In the Reiss case ‘Christians in Science’ said nothing in Reiss’ defence. However many Creationist and ID groups did contact the RS to make it clear that Reiss was not one of them. Within the RS only Brian Josephson made a fuss. But this is always the problem with religious scientists, Biologos, CiS are really only interested in the science and getting themselves right with the major scientific organizations. They will put up with any bad treatment, vilify whoever are not science/scientific authority worshippers and think it is enough to say now and again that they believe in God/Christ (did you see Denis Alexander’s dialogue with Larry Moran - I have never seen a man separate himself from his faith so quickly) . Michael J Murray in the excellent “Analytic Theology” called this the ‘Doormat Love’ model of the science/religion relationship. You should be thanking ID’ers, YEC, OEC as they are doing the job that mainstream science and religion organizations are failing to do instead of contemplating if they are worth engaging in dialogue.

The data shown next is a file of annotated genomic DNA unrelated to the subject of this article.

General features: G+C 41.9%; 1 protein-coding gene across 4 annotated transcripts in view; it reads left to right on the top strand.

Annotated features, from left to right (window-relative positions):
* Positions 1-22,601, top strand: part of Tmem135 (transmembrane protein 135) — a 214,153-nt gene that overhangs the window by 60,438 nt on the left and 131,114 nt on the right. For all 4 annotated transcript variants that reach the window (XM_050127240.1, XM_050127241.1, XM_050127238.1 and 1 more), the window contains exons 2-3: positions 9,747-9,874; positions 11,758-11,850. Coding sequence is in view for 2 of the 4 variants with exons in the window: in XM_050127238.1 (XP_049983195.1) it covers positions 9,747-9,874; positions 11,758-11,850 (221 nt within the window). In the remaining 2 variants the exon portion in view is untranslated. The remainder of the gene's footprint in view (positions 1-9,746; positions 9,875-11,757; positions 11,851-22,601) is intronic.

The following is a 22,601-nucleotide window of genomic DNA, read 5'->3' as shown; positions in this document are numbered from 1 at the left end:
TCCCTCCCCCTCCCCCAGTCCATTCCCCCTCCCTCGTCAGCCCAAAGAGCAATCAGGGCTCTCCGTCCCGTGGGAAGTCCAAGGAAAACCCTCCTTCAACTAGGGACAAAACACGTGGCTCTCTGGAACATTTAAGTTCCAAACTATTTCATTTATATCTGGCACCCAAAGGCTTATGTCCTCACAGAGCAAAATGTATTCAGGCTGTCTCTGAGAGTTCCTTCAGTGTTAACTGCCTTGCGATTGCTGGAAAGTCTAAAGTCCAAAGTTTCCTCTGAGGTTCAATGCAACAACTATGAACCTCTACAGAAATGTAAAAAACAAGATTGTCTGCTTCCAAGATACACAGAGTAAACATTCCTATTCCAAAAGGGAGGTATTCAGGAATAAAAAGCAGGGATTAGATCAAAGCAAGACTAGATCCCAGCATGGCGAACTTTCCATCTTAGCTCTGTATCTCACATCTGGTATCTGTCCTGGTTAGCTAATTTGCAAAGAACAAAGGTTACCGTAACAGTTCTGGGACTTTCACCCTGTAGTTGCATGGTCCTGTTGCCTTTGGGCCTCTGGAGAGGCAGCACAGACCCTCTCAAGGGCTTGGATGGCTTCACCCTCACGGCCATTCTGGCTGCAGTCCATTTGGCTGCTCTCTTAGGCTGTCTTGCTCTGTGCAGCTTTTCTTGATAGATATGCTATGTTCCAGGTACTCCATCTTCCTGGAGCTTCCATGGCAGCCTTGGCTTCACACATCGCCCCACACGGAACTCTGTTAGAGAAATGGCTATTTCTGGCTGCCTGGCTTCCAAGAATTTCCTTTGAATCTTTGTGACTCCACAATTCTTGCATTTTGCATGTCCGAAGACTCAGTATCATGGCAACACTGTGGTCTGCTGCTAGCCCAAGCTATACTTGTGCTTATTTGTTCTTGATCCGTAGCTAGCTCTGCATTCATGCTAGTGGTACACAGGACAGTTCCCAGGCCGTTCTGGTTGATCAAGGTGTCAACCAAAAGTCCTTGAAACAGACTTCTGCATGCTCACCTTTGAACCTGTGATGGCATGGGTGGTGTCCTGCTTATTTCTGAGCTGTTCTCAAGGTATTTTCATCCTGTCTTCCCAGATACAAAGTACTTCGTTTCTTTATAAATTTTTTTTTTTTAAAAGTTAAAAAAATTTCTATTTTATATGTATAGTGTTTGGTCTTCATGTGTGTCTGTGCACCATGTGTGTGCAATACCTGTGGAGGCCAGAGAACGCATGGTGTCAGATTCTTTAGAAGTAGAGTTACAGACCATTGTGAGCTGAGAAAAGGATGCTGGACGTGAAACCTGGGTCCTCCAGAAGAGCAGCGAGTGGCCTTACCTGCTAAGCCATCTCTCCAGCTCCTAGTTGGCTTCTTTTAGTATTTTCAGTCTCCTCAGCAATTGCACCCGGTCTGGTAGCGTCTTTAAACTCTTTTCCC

Great bit from Brian Josephson


I’m certain there is a better way than the Dover Trial and the Kansas Hearings.

I’m not sure if you know how BioLogos works. They are more interested in theology than science. They are not engaged on the science.

No thanks. I’d rather do it a better way.

1 Like

“No thanks. I’d rather do it a better way.” Then please do so. Biologos have said the same thing, has have CiS and individual religious scientists. However neither organization have ever criticized scientific organizations, or even atheist scientists. What is your way?


I have criticized atheist scientists. Most scientists also want to present science in a theologically neutral way. It is not that hard a sell.